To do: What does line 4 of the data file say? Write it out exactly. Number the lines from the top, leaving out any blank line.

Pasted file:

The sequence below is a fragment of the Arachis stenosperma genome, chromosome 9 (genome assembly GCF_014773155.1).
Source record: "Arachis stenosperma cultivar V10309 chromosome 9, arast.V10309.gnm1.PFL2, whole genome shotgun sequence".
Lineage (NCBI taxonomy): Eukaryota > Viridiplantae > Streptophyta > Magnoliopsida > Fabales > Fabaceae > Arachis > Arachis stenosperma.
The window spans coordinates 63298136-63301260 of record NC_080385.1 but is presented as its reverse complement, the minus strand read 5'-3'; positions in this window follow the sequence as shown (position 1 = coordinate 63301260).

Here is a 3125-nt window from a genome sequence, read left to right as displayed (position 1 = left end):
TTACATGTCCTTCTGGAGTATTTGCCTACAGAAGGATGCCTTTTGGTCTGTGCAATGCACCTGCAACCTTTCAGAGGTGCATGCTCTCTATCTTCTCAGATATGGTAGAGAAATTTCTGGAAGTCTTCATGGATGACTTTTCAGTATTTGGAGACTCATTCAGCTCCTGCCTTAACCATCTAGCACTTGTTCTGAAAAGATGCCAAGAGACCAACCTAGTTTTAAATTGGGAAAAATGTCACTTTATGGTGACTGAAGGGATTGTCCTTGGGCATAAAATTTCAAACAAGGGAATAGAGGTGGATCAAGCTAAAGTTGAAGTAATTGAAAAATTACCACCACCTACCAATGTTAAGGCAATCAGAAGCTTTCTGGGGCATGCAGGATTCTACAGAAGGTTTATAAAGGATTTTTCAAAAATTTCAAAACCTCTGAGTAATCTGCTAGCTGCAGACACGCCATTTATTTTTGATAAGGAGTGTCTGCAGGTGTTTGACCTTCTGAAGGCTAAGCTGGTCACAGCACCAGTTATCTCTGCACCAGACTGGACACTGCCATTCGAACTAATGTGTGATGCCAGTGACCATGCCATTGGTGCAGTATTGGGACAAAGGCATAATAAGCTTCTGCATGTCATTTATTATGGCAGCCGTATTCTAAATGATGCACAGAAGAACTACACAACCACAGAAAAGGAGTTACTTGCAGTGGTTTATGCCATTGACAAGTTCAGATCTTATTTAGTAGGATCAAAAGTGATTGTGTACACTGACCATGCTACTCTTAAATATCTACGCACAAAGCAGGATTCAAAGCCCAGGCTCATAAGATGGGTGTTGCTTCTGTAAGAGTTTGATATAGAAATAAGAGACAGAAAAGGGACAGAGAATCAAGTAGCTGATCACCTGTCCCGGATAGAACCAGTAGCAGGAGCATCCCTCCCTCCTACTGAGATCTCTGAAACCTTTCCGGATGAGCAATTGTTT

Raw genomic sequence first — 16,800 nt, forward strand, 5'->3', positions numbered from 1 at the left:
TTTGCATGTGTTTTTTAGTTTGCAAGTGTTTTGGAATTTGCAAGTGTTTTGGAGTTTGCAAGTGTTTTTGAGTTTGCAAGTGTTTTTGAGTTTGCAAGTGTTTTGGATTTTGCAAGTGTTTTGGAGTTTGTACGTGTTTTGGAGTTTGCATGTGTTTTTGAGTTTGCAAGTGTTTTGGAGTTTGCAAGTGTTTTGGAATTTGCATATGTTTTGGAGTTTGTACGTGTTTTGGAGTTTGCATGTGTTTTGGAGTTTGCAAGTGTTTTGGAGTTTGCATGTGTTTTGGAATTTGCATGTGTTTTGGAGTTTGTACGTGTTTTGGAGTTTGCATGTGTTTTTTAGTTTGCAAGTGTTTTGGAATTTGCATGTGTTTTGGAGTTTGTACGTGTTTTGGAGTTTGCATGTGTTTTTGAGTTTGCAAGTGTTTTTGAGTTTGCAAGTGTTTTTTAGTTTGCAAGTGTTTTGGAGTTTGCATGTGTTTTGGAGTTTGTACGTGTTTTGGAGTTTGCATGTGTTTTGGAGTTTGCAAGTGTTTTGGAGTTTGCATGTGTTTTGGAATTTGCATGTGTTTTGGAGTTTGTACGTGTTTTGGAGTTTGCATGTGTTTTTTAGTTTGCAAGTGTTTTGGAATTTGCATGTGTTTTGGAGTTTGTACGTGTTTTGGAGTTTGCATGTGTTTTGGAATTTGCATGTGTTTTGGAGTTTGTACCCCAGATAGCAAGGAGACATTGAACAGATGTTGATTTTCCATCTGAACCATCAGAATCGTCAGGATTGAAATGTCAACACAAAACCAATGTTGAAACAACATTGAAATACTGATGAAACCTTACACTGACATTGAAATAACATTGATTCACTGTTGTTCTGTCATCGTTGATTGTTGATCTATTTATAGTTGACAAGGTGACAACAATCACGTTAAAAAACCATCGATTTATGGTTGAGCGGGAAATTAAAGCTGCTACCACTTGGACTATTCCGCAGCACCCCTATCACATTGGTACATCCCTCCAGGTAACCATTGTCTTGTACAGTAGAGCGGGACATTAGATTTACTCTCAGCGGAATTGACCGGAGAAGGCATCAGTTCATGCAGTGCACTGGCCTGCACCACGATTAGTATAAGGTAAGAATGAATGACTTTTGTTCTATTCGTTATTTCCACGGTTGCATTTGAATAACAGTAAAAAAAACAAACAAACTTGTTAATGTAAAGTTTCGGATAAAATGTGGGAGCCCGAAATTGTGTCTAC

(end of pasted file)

The window spans coordinates 63298136-63301260 of record NC_080385.1 but is presented as its reverse complement, the minus strand read 5'-3'; positions in this window follow the sequence as shown (position 1 = coordinate 63301260).